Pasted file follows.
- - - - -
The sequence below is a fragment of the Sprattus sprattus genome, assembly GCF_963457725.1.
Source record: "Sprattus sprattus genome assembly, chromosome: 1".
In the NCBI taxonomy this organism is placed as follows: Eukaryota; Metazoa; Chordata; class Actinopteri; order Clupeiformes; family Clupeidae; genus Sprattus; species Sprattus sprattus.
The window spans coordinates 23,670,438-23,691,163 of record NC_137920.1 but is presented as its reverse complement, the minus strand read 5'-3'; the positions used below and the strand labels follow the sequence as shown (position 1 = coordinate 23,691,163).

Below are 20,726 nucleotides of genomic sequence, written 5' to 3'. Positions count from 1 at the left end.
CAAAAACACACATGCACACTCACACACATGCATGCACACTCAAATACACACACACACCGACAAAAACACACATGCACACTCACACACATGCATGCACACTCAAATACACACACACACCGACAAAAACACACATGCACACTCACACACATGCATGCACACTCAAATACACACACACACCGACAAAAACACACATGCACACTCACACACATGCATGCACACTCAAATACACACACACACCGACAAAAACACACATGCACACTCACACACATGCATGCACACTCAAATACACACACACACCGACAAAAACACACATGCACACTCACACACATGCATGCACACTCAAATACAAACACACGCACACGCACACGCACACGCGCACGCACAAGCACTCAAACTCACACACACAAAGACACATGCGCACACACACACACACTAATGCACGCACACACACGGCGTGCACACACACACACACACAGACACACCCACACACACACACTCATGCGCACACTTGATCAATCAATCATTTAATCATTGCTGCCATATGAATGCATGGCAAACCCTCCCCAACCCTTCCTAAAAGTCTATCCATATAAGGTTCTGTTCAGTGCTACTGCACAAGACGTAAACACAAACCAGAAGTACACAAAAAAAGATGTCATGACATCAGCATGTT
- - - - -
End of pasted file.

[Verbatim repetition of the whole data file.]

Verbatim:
The sequence below is a fragment of the Sprattus sprattus genome, assembly GCF_963457725.1.
Source record: "Sprattus sprattus genome assembly, chromosome: 1".
In the NCBI taxonomy this organism is placed as follows: Eukaryota; Metazoa; Chordata; class Actinopteri; order Clupeiformes; family Clupeidae; genus Sprattus; species Sprattus sprattus.
The window spans coordinates 23,670,438-23,691,163 of record NC_137920.1 but is presented as its reverse complement, the minus strand read 5'-3'; the positions used below and the strand labels follow the sequence as shown (position 1 = coordinate 23,691,163).

Below are 20,726 nucleotides of genomic sequence, written 5' to 3'. Positions count from 1 at the left end.
CAAAAACACACATGCACACTCACACACATGCATGCACACTCAAATACACACACACACCGACAAAAACACACATGCACACTCACACACATGCATGCACACTCAAATACACACACACACCGACAAAAACACACATGCACACTCACACACATGCATGCACACTCAAATACACACACACACCGACAAAAACACACATGCACACTCACACACATGCATGCACACTCAAATACACACACACACCGACAAAAACACACATGCACACTCACACACATGCATGCACACTCAAATACACACACACACCGACAAAAACACACATGCACACTCACACACATGCATGCACACTCAAATACAAACACACGCACACGCACACGCACACGCGCACGCACAAGCACTCAAACTCACACACACAAAGACACATGCGCACACACACACACACTAATGCACGCACACACACGGCGTGCACACACACACACACACAGACACACCCACACACACACACTCATGCGCACACTTGATCAATCAATCATTTAATCATTGCTGCCATATGAATGCATGGCAAACCCTCCCCAACCCTTCCTAAAAGTCTATCCATATAAGGTTCTGTTCAGTGCTACTGCACAAGACGTAAACACAAACCAGAAGTACACAAAAAAAGATGTCATGACATCAGCATGTT